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Children’s television programme, Peppa Pig, has been blamed for contributing to patients’ ‘unrealistic expectations’ of what they can expect from their GP, including taking phone calls out of working hours and making inappropriate home visits.
Writing in the BMJ, Dr Catherine Bell, a general practitioner and mother of one, says that “exposure to Peppa Pig and its portrayal of general practice raises patient expectation and encourages inappropriate use of primary care services”.
She says Peppa’s highly dedicated and responsive GP, Dr Brown Bear, provides “clinically inappropriate” home visits or prescriptions, and has fostered unrealistic expectations about family doctors.
In one episode, the fictional GP makes an urgent home visit to a three-year-old piglet with a facial rash. He advises the parents the condition is “nothing serious” and offers a dose of medicine.
In another episode - ‘George Catches a Cold’ - Dr Brown Bear makes an urgent visit to treat an 18-month-old piglet suffering from cold symptoms. After examining the throat, he diagnoses an upper respiratory tract infection and advises bed rest and warm milk.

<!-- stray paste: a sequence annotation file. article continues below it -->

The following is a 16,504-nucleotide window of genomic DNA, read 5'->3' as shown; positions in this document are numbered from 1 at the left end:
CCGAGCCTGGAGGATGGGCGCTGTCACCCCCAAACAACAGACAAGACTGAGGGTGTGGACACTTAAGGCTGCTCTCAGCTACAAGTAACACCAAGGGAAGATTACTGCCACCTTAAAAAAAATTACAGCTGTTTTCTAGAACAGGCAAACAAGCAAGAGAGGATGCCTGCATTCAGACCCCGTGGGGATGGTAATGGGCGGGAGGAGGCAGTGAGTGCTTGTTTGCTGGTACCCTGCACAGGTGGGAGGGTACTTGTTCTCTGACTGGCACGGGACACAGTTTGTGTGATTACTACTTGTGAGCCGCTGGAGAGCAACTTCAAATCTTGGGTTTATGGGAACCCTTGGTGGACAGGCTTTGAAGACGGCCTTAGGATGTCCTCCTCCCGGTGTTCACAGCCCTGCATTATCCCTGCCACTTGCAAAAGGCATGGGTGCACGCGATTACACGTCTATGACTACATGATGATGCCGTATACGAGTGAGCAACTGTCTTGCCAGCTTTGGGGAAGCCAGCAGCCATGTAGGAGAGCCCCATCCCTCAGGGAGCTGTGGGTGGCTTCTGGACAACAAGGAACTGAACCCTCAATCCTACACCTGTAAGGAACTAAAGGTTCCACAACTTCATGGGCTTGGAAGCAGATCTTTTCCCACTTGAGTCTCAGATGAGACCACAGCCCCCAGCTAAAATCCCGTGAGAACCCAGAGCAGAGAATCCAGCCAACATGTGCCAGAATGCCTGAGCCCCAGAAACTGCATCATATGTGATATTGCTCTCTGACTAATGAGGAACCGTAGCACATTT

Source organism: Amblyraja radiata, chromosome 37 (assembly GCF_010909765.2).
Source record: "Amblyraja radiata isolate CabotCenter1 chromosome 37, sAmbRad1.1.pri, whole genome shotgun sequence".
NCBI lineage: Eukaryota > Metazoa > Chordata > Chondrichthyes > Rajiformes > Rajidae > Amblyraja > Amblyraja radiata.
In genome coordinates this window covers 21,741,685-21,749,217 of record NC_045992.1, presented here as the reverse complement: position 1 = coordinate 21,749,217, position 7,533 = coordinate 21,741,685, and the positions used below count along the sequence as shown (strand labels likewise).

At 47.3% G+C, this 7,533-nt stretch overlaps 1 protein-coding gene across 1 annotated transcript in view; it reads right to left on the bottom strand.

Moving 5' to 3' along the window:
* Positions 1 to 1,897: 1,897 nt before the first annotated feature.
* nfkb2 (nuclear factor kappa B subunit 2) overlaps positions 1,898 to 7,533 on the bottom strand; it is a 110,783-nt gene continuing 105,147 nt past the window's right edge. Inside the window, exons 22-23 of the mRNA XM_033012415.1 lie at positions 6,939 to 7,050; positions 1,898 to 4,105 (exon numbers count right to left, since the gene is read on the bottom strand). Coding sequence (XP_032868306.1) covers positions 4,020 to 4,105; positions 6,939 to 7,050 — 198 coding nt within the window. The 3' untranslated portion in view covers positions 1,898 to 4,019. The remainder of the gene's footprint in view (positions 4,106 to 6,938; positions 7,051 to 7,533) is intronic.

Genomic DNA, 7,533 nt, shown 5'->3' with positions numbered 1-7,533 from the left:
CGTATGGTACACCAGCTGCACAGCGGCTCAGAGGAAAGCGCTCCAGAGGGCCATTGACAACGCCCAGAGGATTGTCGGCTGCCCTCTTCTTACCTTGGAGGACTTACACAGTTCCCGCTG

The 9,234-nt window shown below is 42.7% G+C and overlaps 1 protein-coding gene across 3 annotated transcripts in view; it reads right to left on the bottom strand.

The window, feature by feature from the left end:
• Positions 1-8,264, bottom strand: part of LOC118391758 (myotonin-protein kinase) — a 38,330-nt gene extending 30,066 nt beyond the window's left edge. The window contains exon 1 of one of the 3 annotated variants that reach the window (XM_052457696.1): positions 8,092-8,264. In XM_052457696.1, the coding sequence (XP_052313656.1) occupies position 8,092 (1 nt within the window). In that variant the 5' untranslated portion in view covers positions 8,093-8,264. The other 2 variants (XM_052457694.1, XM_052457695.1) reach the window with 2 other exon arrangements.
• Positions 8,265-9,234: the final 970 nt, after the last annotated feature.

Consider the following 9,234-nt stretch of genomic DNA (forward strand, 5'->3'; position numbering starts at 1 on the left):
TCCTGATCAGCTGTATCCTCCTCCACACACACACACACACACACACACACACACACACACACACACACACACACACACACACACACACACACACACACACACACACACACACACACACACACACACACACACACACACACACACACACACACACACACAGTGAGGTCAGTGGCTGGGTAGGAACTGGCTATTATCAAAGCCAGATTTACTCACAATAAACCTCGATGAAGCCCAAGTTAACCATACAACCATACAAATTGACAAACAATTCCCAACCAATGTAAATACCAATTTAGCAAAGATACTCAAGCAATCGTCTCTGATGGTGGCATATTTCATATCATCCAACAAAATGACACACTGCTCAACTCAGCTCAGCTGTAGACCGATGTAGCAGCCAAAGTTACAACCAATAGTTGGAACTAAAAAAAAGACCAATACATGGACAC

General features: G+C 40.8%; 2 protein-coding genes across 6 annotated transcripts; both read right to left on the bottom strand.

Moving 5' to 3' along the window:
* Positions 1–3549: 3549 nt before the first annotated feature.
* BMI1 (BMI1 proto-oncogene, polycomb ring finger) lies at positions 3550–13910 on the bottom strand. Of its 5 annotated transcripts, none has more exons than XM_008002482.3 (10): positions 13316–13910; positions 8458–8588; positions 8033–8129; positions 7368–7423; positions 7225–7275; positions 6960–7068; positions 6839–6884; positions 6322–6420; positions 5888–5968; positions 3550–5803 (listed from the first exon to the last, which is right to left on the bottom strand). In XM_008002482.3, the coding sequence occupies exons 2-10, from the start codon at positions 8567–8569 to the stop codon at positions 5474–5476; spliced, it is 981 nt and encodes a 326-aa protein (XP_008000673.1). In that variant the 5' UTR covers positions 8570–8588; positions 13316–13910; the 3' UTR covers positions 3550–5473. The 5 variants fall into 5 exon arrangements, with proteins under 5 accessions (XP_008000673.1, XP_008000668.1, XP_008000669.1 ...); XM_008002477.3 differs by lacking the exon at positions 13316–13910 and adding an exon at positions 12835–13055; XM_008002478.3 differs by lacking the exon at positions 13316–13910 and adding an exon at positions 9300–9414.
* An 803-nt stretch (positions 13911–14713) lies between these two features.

In the end, Dr Brown Bear’s hectic schedule catches up with him and he begins to develop the same coughing symptoms as one of his patients.
General practice in England is currently under intense strain, with the latest figures showing that around 12 per cent of positions are vacant and waiting times are increasing. Doctors also believe the pressure is being exacerbated by needless visits.
The British Medical Association said one in four patients seen by GPs in June could have cared for themselves at home or seen another healthcare professional.
Professor Helen Stokes-Lampard, chair of the Royal College of GPs, said: “Whilst GPs cherish the unique relationships we have with our patients – and the trust our patients have in us - we are not always the most appropriate healthcare professional to seek medical advice from, if indeed it is necessary at all.
“At this incredibly tough time for the health service, we would encourage patients to think hard as to whether they need the services of a GP when they or their children are ill, or whether they can self-care or seek help from pharmacists, who are highly-trained to offer advice to patients with minor ailments.”